I do a lot of compound cutting so I am frequently cutting through over an inch of thickness. Walnut is a love-hate thing with me, because at that thickness it cuts very slowly and is prone to burn if I crank up the SPM at all, but it comes out looking so rich when it's done.

                A good, clear white pine is like a vacation while cutting, but it doesn't look at all interesting. I do like to use pine if I'm going to dye or paint the finished product.

                Butternut is perhaps my current favorite. It's easier to cut than the walnut but the grain stands out and it takes a good glow from a clear finish. Not as dull as pine, and not as hard to cut as walnut!

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                • #9
                  Question for Joanna

                  Joanna

                  I noticed in your posting you mentioned alot of exotics as well as mesquite What do you make with mesquite and all the other exotics. Mesquite could be troublesome to work with with all the worm holes and the splitting. Are these intarsia projects where the pieces are not that large. You also mention burls. These are usually turners woods. Just curious.
                  John T.

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                  • #10
                    I use just about anything on sale or I can get for free!

                    I do enjoy cedar though as it covers up the stinky dog breath smell of my two four legged assistants who watch my every move. I swear if these dogs had opposable thumbs they would be scrolling too.
                    Todd

                    Hawk G4, Dremel 1800

                    Quando Omni Flunkus Moritati

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                    • #11
                      Yep, My main work is intarsia. I really don't consider most of the woods I work with exotic, the only two I buy is mahogany and ziricote (use to use wenge). The rest is milled on our sawmill. I guess I think of exotic as from other countries. Most my wood comes from WI, MN and MI, and sometimes my husband will bring home odd logs when he works in other states (Mesquite - TX, sassafrass - VA? to name a few). If set with the right type of jig, small boards can be made from burls on the band sawmill we have. My husband's little side line hobby is his sawmill. (some fish, some play golf, mines like to cut lumber)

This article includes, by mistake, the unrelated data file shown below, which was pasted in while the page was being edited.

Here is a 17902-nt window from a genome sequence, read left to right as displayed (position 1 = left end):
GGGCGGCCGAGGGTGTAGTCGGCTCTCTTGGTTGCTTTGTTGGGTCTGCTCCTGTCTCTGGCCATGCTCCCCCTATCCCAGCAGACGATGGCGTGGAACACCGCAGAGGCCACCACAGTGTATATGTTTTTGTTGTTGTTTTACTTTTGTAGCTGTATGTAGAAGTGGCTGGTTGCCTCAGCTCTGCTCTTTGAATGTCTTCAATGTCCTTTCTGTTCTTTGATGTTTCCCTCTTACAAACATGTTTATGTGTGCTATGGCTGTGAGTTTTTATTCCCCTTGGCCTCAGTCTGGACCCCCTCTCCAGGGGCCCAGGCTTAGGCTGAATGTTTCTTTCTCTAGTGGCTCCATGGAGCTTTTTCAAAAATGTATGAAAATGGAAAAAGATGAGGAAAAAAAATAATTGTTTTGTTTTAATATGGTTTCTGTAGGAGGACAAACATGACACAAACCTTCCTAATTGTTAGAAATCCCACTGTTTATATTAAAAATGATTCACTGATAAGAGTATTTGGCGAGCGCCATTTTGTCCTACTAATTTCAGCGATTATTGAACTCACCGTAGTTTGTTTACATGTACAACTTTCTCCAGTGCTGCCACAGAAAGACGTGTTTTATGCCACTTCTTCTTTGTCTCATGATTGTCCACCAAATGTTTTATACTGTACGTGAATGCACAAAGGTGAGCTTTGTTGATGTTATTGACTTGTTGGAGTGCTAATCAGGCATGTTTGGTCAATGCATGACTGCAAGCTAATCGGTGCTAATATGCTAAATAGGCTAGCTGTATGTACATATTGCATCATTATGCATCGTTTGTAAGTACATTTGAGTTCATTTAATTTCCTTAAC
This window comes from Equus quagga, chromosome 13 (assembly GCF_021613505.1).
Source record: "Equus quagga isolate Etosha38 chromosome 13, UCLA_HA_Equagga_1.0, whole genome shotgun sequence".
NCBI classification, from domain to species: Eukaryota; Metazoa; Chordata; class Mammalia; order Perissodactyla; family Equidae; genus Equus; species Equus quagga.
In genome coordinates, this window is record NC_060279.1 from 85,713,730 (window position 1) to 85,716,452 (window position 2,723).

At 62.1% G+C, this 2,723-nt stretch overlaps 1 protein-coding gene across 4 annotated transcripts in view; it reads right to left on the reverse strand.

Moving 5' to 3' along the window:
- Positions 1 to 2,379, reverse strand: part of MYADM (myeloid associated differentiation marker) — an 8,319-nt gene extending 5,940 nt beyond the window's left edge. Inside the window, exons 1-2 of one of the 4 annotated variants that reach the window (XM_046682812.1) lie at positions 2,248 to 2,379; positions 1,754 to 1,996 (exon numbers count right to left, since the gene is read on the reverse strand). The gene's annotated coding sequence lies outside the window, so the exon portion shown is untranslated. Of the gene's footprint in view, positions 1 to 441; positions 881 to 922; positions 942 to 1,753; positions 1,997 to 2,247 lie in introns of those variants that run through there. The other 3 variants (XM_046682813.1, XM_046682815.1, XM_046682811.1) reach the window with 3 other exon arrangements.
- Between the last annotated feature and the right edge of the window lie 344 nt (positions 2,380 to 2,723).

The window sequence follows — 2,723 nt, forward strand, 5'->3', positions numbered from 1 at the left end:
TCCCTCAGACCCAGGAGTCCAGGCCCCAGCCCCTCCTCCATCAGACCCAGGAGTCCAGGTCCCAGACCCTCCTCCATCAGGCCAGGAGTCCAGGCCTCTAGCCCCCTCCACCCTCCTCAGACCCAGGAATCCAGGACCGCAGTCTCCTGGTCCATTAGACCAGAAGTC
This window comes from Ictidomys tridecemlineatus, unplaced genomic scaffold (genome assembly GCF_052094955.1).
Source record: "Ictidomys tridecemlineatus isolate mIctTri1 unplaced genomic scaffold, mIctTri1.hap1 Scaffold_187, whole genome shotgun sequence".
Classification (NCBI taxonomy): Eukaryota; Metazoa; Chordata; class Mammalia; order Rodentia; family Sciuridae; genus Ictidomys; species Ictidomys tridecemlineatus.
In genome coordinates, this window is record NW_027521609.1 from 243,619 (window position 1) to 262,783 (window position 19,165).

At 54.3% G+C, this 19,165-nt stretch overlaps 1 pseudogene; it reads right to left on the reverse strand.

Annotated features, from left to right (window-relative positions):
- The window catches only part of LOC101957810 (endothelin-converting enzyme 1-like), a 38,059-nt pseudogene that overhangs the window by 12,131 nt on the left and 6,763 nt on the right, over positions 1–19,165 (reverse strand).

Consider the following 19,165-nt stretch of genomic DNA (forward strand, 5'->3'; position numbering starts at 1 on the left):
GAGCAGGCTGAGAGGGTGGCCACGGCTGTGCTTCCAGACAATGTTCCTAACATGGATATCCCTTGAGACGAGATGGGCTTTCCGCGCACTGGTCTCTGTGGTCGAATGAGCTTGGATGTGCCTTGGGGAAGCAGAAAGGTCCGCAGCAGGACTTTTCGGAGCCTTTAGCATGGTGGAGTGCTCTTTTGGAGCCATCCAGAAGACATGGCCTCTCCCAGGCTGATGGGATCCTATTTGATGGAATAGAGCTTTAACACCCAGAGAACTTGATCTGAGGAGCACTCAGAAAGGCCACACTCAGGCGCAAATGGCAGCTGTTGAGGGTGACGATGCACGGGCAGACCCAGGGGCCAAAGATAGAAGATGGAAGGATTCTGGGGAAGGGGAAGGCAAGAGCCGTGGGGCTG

Hey Rivari, you have to put your dogs to work like I do with mine. I have an extremely hyper german short hair that I have trained to throw away wood scapes and paper (for a piece of dog food of course). I just throw all my scraps and papers on the floor in my shop for her to throw away. After she cleans up that she starts picking up shavings from the planer. When I have the doors open in the summer she throws away rocks and leaves. She owes me. she used a few of my projects as chew toys as a puppy.

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                      • #12
                        Joanna,

                        I beleive you used a redundant term; hyper active and German Shorthair Pointer...I know this because my two assistants I speak of are Shorthairs as well. They too like to pick up the scraps but they feel the need to consume them...not healthy for dogs to eat them little bits.

                        I digress...what was the topic again?
                        Todd

                        Hawk G4, Dremel 1800

                        Quando Omni Flunkus Moritati

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                        • #13
                          I like black walnut cause it smells so good.
                          FreeScrollSawPatterns
                          [email protected]

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                          • #14
                            Pris,

                            Everytime I smell Walnut, I'm reminded of my dad working down in the shop when I was a kid. The memories that brings back! The smell of Persimmon does the same thing (we use to form/wrasp our own wooden golf heads.)

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                            • #15
                              I scroll a lot of Christmas ornaments and like to use cedar for those. It's easy to cut and I like the red color. But it is also a great conversation opener during shows - and I find if customers pick an item up to look (or smell) they are more apt to buy.
                              Oak is very plentiful here, so I use that a lot. I have a little walnut and maple that I also use. I buy my hard wood from a local, small sawmill so am somewhat limited. The cedar comes from an Amish shop that makes cedar furniture - they let me purchase some boards.
                              Theresa
                              Theresa

                              http://WoodNGoods.weebly.com

                              http://woodngoods.blogspot.com